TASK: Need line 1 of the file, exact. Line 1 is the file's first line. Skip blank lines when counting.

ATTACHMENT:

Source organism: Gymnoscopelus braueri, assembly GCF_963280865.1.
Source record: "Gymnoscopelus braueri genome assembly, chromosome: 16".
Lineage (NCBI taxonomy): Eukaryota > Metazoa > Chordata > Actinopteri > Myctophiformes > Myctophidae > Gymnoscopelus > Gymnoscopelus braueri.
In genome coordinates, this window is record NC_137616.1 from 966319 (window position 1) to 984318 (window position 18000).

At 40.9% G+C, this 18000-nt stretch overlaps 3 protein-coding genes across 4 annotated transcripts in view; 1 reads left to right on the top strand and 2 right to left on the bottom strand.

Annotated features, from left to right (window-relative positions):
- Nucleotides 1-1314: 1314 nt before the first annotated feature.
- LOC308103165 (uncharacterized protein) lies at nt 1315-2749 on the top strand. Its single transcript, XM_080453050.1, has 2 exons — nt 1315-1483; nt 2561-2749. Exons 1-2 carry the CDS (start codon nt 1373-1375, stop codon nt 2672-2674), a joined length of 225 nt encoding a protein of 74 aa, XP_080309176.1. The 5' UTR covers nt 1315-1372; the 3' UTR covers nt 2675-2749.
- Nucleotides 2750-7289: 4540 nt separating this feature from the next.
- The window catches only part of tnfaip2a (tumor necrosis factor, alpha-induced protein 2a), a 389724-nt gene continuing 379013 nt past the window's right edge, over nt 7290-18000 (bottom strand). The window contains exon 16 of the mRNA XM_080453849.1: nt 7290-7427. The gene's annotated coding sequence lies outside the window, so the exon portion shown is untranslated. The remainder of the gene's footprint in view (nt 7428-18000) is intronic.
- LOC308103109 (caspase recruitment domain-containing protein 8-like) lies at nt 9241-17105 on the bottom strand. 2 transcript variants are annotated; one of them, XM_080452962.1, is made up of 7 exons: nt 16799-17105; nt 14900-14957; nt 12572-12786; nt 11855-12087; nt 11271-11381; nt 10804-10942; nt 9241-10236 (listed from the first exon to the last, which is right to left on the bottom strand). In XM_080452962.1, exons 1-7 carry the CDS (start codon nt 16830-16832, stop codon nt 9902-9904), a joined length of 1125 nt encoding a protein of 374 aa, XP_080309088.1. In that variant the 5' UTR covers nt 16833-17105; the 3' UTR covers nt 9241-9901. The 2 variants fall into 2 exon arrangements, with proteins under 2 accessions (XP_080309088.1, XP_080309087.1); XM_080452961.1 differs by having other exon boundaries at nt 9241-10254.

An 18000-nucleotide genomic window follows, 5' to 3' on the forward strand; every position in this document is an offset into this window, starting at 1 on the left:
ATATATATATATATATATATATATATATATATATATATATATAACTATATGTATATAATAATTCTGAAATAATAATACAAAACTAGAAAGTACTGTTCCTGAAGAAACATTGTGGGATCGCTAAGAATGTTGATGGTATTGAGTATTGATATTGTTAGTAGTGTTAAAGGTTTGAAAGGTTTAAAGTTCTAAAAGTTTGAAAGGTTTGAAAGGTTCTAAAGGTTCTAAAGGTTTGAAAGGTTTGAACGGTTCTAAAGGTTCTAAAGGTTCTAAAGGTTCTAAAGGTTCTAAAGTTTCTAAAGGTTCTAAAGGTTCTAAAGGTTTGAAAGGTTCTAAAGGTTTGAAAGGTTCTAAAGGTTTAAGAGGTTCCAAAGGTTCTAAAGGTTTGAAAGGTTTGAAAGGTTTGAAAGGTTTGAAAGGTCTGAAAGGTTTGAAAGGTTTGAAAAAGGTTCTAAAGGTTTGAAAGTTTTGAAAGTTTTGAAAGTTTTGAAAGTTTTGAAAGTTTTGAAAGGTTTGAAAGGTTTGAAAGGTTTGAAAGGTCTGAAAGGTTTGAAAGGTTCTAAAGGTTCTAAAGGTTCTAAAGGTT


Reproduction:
Source organism: Gymnoscopelus braueri, assembly GCF_963280865.1.